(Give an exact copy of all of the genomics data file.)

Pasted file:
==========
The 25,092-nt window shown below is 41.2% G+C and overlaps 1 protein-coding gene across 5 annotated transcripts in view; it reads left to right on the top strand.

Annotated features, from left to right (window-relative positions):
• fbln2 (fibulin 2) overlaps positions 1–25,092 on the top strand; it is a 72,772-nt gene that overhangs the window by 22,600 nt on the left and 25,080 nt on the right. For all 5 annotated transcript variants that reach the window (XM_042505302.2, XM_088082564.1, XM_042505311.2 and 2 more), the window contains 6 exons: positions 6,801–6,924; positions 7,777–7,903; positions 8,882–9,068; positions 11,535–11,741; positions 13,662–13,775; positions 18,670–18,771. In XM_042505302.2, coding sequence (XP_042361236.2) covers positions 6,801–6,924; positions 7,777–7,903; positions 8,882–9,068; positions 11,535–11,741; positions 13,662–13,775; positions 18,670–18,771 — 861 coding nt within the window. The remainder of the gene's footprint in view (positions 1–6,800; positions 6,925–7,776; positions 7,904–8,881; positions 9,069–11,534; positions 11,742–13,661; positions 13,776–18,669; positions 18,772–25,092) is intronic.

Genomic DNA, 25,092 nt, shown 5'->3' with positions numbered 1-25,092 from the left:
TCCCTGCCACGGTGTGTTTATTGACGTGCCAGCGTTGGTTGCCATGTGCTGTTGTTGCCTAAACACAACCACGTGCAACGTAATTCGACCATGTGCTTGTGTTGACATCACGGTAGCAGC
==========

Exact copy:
The 25,092-nt window shown below is 41.2% G+C and overlaps 1 protein-coding gene across 5 annotated transcripts in view; it reads left to right on the top strand.

Annotated features, from left to right (window-relative positions):
• fbln2 (fibulin 2) overlaps positions 1–25,092 on the top strand; it is a 72,772-nt gene that overhangs the window by 22,600 nt on the left and 25,080 nt on the right. For all 5 annotated transcript variants that reach the window (XM_042505302.2, XM_088082564.1, XM_042505311.2 and 2 more), the window contains 6 exons: positions 6,801–6,924; positions 7,777–7,903; positions 8,882–9,068; positions 11,535–11,741; positions 13,662–13,775; positions 18,670–18,771. In XM_042505302.2, coding sequence (XP_042361236.2) covers positions 6,801–6,924; positions 7,777–7,903; positions 8,882–9,068; positions 11,535–11,741; positions 13,662–13,775; positions 18,670–18,771 — 861 coding nt within the window. The remainder of the gene's footprint in view (positions 1–6,800; positions 6,925–7,776; positions 7,904–8,881; positions 9,069–11,534; positions 11,742–13,661; positions 13,776–18,669; positions 18,772–25,092) is intronic.

Genomic DNA, 25,092 nt, shown 5'->3' with positions numbered 1-25,092 from the left:
TCCCTGCCACGGTGTGTTTATTGACGTGCCAGCGTTGGTTGCCATGTGCTGTTGTTGCCTAAACACAACCACGTGCAACGTAATTCGACCATGTGCTTGTGTTGACATCACGGTAGCAGC